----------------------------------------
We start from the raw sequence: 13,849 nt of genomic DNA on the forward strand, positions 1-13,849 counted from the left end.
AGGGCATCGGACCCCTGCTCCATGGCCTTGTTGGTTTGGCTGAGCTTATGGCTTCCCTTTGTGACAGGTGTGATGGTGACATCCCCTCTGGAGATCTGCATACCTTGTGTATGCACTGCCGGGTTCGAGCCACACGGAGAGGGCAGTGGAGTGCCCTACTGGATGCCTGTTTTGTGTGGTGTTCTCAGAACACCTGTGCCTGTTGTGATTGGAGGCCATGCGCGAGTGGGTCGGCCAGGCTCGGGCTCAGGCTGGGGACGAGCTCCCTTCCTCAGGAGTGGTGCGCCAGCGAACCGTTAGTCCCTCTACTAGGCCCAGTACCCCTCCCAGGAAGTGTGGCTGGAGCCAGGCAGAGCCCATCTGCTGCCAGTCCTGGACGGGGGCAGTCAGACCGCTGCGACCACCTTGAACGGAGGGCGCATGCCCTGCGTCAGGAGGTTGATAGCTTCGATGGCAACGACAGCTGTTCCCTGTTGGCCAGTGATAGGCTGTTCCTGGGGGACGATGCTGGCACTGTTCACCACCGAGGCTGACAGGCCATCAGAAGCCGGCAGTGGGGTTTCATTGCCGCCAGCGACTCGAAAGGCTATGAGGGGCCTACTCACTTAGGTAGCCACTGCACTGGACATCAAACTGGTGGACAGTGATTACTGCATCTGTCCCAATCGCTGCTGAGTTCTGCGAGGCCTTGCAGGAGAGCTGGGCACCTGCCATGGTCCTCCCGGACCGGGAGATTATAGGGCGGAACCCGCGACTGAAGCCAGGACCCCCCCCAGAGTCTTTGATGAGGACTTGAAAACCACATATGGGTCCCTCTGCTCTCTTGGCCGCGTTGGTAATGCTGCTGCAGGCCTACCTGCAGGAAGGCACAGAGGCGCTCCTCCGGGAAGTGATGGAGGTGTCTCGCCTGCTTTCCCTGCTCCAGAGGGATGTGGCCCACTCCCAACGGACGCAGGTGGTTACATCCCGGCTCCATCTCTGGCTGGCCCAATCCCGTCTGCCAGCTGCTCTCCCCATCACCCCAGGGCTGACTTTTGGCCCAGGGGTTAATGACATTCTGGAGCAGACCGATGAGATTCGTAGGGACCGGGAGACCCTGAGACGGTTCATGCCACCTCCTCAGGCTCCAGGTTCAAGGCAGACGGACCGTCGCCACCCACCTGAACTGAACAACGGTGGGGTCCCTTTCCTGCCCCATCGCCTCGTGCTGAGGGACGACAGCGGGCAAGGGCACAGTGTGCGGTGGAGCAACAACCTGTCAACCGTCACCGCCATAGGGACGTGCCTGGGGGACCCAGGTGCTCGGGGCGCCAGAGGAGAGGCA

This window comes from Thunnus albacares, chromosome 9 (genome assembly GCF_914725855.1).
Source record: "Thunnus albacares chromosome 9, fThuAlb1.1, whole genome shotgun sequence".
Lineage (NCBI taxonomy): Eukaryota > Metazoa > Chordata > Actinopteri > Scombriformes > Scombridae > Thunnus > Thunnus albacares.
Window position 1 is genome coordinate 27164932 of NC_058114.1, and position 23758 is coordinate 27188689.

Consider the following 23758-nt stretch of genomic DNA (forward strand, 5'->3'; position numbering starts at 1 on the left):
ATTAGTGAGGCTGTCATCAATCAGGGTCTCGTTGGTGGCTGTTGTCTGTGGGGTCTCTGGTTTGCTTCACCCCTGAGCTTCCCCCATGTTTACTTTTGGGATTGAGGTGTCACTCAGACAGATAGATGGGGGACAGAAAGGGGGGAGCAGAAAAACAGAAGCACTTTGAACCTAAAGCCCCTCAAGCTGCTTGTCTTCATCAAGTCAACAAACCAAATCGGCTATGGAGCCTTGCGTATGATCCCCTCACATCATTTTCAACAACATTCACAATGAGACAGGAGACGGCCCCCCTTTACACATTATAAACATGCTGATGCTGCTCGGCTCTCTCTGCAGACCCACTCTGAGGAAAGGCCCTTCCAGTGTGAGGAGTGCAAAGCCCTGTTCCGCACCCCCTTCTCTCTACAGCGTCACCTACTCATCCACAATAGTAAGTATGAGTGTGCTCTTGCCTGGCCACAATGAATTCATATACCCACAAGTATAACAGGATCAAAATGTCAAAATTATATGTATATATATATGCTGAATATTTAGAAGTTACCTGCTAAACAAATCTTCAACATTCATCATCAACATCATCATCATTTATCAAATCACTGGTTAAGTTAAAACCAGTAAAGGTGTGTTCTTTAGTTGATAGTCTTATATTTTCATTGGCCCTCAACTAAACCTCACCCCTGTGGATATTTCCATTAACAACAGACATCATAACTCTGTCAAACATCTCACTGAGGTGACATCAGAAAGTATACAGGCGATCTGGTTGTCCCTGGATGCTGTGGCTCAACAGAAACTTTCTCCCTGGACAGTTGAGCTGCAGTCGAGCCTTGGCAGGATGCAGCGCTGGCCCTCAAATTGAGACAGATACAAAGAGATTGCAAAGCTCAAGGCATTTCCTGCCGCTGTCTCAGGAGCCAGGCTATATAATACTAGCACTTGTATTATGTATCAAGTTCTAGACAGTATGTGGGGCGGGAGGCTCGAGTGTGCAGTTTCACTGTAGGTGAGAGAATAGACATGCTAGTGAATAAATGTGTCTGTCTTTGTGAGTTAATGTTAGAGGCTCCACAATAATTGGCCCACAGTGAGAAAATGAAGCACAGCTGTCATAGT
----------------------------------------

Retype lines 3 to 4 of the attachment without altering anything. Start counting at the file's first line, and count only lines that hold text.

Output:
This window comes from Thunnus albacares, chromosome 9 (genome assembly GCF_914725855.1).
Source record: "Thunnus albacares chromosome 9, fThuAlb1.1, whole genome shotgun sequence".